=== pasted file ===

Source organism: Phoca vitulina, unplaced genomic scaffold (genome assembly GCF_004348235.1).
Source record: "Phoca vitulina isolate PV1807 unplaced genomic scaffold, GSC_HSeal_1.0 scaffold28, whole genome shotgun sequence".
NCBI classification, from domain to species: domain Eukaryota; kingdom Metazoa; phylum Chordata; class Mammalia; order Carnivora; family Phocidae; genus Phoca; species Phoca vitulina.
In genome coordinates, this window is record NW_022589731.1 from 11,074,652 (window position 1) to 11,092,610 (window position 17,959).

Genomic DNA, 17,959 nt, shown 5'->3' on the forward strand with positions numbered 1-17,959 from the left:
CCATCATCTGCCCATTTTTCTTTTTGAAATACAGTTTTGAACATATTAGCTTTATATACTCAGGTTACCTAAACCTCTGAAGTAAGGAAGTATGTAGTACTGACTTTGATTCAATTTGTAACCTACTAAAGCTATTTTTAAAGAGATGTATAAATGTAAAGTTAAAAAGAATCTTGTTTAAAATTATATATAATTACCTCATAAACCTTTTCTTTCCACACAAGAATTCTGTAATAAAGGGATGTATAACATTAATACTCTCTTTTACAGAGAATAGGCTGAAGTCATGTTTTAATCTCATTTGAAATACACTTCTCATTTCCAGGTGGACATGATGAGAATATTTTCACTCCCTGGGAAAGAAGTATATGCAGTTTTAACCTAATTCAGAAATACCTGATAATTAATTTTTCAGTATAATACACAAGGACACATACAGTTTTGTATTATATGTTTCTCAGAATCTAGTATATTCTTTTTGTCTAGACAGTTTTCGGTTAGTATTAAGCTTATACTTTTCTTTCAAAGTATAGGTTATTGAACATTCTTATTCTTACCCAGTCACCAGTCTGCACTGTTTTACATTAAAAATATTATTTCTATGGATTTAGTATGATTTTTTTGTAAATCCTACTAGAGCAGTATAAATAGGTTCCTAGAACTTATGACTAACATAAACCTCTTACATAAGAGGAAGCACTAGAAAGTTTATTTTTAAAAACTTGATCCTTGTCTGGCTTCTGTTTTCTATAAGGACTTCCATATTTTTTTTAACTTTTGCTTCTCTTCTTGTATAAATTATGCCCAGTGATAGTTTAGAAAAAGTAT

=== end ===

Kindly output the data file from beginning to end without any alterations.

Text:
Source organism: Phoca vitulina, unplaced genomic scaffold (genome assembly GCF_004348235.1).
Source record: "Phoca vitulina isolate PV1807 unplaced genomic scaffold, GSC_HSeal_1.0 scaffold28, whole genome shotgun sequence".
NCBI classification, from domain to species: domain Eukaryota; kingdom Metazoa; phylum Chordata; class Mammalia; order Carnivora; family Phocidae; genus Phoca; species Phoca vitulina.
In genome coordinates, this window is record NW_022589731.1 from 11,074,652 (window position 1) to 11,092,610 (window position 17,959).

Genomic DNA, 17,959 nt, shown 5'->3' on the forward strand with positions numbered 1-17,959 from the left:
CCATCATCTGCCCATTTTTCTTTTTGAAATACAGTTTTGAACATATTAGCTTTATATACTCAGGTTACCTAAACCTCTGAAGTAAGGAAGTATGTAGTACTGACTTTGATTCAATTTGTAACCTACTAAAGCTATTTTTAAAGAGATGTATAAATGTAAAGTTAAAAAGAATCTTGTTTAAAATTATATATAATTACCTCATAAACCTTTTCTTTCCACACAAGAATTCTGTAATAAAGGGATGTATAACATTAATACTCTCTTTTACAGAGAATAGGCTGAAGTCATGTTTTAATCTCATTTGAAATACACTTCTCATTTCCAGGTGGACATGATGAGAATATTTTCACTCCCTGGGAAAGAAGTATATGCAGTTTTAACCTAATTCAGAAATACCTGATAATTAATTTTTCAGTATAATACACAAGGACACATACAGTTTTGTATTATATGTTTCTCAGAATCTAGTATATTCTTTTTGTCTAGACAGTTTTCGGTTAGTATTAAGCTTATACTTTTCTTTCAAAGTATAGGTTATTGAACATTCTTATTCTTACCCAGTCACCAGTCTGCACTGTTTTACATTAAAAATATTATTTCTATGGATTTAGTATGATTTTTTTGTAAATCCTACTAGAGCAGTATAAATAGGTTCCTAGAACTTATGACTAACATAAACCTCTTACATAAGAGGAAGCACTAGAAAGTTTATTTTTAAAAACTTGATCCTTGTCTGGCTTCTGTTTTCTATAAGGACTTCCATATTTTTTTTAACTTTTGCTTCTCTTCTTGTATAAATTATGCCCAGTGATAGTTTAGAAAAAGTAT